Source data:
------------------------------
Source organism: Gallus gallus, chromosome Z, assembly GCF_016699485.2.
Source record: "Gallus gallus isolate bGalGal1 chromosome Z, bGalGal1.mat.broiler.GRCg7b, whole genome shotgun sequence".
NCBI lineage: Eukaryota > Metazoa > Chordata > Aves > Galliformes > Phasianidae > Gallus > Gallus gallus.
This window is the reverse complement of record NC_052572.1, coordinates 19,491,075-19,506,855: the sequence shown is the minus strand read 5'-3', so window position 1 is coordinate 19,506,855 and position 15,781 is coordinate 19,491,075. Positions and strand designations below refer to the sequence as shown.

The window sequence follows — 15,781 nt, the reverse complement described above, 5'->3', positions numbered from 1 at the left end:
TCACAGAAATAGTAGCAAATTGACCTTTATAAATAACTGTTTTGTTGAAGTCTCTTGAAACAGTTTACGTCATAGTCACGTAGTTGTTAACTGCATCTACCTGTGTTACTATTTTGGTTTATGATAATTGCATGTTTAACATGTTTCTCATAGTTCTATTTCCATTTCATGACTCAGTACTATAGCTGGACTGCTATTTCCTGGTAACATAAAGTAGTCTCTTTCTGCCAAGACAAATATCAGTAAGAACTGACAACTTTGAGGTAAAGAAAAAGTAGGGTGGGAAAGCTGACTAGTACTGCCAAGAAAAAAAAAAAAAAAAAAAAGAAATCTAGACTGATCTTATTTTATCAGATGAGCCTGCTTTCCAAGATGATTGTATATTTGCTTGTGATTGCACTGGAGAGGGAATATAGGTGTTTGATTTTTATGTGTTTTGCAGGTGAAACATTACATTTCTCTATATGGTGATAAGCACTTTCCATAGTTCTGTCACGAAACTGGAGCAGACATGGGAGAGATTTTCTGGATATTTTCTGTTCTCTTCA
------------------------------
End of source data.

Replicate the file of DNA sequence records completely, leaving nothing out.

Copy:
Source organism: Gallus gallus, chromosome Z, assembly GCF_016699485.2.
Source record: "Gallus gallus isolate bGalGal1 chromosome Z, bGalGal1.mat.broiler.GRCg7b, whole genome shotgun sequence".
NCBI lineage: Eukaryota > Metazoa > Chordata > Aves > Galliformes > Phasianidae > Gallus > Gallus gallus.
This window is the reverse complement of record NC_052572.1, coordinates 19,491,075-19,506,855: the sequence shown is the minus strand read 5'-3', so window position 1 is coordinate 19,506,855 and position 15,781 is coordinate 19,491,075. Positions and strand designations below refer to the sequence as shown.

The window sequence follows — 15,781 nt, the reverse complement described above, 5'->3', positions numbered from 1 at the left end:
TCACAGAAATAGTAGCAAATTGACCTTTATAAATAACTGTTTTGTTGAAGTCTCTTGAAACAGTTTACGTCATAGTCACGTAGTTGTTAACTGCATCTACCTGTGTTACTATTTTGGTTTATGATAATTGCATGTTTAACATGTTTCTCATAGTTCTATTTCCATTTCATGACTCAGTACTATAGCTGGACTGCTATTTCCTGGTAACATAAAGTAGTCTCTTTCTGCCAAGACAAATATCAGTAAGAACTGACAACTTTGAGGTAAAGAAAAAGTAGGGTGGGAAAGCTGACTAGTACTGCCAAGAAAAAAAAAAAAAAAAAAAAGAAATCTAGACTGATCTTATTTTATCAGATGAGCCTGCTTTCCAAGATGATTGTATATTTGCTTGTGATTGCACTGGAGAGGGAATATAGGTGTTTGATTTTTATGTGTTTTGCAGGTGAAACATTACATTTCTCTATATGGTGATAAGCACTTTCCATAGTTCTGTCACGAAACTGGAGCAGACATGGGAGAGATTTTCTGGATATTTTCTGTTCTCTTCA